It Takes 16,000 Computer Processors to Recognize a Cat

Paul Lilly

The Internet community is obsessed with cats, so if you're going to build a neural network consisting of 16,000 computer processors designed to simulate the human brain, then what better task is there than to have it scour the Web for felines? Researchers from Google's X laboratory saw the logic in doing exactly that, and remarkably, the massive neural network actually taught itself to recognize the Internet's favorite type of furball with surprising accuracy.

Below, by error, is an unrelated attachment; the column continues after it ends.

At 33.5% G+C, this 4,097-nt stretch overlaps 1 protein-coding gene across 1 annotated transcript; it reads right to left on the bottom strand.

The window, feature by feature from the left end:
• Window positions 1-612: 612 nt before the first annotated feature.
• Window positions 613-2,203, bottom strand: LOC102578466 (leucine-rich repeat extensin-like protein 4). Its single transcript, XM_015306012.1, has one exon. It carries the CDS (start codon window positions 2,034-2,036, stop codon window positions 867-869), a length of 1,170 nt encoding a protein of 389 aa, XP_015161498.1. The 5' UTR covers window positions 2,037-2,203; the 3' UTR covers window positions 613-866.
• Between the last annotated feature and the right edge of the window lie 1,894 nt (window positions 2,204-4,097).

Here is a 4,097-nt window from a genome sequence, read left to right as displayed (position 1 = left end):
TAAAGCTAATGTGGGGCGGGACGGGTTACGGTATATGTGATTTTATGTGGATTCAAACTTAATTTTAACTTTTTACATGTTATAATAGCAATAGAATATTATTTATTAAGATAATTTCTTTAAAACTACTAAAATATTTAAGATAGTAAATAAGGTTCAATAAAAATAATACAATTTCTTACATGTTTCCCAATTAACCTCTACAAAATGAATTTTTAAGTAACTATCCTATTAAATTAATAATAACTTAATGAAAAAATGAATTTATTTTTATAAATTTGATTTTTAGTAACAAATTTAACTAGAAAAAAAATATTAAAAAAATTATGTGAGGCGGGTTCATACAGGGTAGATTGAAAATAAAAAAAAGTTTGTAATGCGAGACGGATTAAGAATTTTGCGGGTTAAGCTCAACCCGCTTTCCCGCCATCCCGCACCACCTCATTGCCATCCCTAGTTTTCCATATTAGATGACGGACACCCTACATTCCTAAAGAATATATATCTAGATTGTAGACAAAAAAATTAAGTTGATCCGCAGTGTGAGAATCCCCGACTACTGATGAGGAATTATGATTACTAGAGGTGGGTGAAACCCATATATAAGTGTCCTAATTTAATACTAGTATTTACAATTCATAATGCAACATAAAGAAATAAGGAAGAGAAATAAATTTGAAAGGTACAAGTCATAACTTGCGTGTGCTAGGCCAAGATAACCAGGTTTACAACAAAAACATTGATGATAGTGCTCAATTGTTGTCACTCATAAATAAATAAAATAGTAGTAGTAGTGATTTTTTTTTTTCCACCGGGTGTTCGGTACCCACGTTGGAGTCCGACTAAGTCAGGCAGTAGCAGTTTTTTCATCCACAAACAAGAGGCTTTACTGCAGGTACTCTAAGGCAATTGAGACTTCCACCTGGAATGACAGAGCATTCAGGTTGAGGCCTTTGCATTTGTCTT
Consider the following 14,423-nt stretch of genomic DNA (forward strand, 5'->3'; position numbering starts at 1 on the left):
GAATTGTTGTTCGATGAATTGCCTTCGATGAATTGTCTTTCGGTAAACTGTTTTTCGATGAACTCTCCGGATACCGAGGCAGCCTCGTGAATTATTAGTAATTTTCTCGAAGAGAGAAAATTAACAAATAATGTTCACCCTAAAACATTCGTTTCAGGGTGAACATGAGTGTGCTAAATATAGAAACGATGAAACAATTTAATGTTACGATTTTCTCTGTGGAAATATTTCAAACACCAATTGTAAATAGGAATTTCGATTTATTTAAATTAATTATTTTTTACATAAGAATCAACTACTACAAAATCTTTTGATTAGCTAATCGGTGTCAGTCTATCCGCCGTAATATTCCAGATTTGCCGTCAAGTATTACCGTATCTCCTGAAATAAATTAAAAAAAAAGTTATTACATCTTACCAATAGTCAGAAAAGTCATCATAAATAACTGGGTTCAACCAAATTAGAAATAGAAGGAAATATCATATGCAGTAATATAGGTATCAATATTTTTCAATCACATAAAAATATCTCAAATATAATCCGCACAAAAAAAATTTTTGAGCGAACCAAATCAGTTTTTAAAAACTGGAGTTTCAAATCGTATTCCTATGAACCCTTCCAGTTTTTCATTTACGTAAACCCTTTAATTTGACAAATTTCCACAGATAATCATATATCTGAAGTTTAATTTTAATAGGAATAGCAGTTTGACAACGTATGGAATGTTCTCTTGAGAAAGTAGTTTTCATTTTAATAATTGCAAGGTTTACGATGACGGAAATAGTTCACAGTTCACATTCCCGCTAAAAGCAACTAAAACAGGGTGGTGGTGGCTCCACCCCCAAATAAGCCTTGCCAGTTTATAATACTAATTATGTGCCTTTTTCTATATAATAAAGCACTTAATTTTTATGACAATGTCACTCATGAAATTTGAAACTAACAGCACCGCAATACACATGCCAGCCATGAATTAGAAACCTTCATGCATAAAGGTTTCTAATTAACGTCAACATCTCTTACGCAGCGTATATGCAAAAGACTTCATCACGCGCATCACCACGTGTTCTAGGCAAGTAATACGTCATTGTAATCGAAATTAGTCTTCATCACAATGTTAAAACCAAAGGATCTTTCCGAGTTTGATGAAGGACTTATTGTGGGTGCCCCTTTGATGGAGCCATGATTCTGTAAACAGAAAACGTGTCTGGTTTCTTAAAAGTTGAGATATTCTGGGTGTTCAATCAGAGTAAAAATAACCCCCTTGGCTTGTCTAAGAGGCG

A detailed report in The New York Times outlines Google's efforts, noting that the newest simulation bests all previous efforts by being twice as capable of picking out objects from a "challenging list of 20,000 distinct items."

In order to successfully learn what a typical cat looks like, Google's research team presented the neural network with random thumbnail images taken from 10 million YouTube videos. The Google brain, as they refer to the network, constructed a hierarchy of memory locations based on the millions of images it saw.

"It is worth noting that our network is still tiny compared to the human visual cortex, which is a million times larger in terms of the number of neurons an synapses," the researchers wrote.

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